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> "It's the social aspect. I have developed a lot of friends within the group, and there is always someone worse off than me that needs help. If I can help them for an hour or two a week, it makes me feel good and it helps them."
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>  Exchanges can be harder to sustain in cities.
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> In the 1990s, Auckland Green Dollars was the largest such exchange in the world, because everyone who joined the People's Centre was automatically entitled to join Green Dollars. But it has faded away.
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> Suzanne Paul, a volunteer at the Combined Beneficiaries Union who is keen to re-establish the group, said the old system was destroyed by inflation.
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>  "When you got someone in Green Dollars charging $60 an hour for their labour - that is three or four years ago - I tackled the person for doing it. It was meant to be an economic and social support system more than anything else."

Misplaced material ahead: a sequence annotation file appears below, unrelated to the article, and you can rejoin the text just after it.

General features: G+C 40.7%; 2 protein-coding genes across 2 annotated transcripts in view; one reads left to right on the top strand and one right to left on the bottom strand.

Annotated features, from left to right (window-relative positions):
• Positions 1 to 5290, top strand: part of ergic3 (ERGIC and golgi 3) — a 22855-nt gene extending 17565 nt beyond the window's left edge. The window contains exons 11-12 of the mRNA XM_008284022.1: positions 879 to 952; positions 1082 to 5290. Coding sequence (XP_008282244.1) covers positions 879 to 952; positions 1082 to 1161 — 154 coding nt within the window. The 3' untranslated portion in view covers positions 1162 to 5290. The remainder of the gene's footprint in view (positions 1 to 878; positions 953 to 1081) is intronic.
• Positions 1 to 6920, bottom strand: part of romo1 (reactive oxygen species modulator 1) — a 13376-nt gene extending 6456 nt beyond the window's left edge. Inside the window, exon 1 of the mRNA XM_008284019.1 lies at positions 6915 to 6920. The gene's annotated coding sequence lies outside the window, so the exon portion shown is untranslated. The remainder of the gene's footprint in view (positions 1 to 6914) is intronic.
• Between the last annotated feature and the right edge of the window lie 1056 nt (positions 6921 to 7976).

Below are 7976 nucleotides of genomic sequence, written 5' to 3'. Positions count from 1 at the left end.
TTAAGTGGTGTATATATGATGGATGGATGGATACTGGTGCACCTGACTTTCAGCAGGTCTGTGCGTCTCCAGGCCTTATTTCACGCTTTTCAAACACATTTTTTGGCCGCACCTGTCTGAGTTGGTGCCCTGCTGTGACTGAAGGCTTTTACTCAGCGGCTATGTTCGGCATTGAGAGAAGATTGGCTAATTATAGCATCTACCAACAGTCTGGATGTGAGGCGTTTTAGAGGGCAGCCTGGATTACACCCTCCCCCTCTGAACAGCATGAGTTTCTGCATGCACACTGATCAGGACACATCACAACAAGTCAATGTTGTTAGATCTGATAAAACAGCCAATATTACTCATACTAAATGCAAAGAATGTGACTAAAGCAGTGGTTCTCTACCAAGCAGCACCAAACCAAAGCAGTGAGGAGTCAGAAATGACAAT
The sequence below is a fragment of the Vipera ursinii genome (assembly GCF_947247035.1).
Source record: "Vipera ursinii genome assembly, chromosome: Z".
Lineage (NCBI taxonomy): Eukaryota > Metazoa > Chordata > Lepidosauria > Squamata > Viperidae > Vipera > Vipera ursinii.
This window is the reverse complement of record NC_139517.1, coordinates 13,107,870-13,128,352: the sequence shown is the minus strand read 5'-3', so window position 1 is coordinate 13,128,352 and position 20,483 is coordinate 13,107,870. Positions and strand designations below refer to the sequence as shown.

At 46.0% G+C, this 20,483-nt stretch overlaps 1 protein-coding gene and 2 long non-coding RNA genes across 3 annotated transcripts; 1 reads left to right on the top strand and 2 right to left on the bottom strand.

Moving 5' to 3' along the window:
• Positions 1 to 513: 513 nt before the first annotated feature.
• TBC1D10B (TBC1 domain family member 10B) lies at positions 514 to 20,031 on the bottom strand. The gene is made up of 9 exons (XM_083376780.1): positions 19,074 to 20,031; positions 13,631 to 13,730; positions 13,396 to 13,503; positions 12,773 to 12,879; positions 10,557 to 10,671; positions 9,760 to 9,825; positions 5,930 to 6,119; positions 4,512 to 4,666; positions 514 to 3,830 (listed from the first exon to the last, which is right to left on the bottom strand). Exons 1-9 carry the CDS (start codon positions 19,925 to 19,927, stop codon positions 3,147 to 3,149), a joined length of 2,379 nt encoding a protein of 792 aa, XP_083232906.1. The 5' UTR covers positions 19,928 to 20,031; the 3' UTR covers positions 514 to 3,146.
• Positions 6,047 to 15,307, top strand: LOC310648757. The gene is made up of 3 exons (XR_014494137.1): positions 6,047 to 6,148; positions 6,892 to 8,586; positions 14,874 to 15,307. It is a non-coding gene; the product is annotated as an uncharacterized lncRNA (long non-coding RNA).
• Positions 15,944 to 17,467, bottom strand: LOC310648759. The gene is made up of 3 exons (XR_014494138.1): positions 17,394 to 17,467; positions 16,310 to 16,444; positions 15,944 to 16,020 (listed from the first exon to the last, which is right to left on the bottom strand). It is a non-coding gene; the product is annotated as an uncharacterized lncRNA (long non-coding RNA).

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> But one small group still flourishes in Auckland.
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> It is the Western Area Green Dollar Exchange System (Wages), which will hold its monthly market today at the Grey Lynn Community Centre in Richmond Rd, from 10 am to 1 pm.
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> Valerie Longworth, who leads the 110-member group, said that when the system started in 1993, many members were unemployed and green dollars helped to keep them afloat.
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> Although there are still some beneficiaries, the mix has changed.
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> "A lot of them work, so they only have the evenings and weekends to do things."
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> Wages issues "market money" in denominations such as 50c and $1. Buyers get tokens when they arrive. The amounts are deducted from their green dollar accounts, and at the end of the day sellers hand the tokens back to the organisers to have their earnings recorded.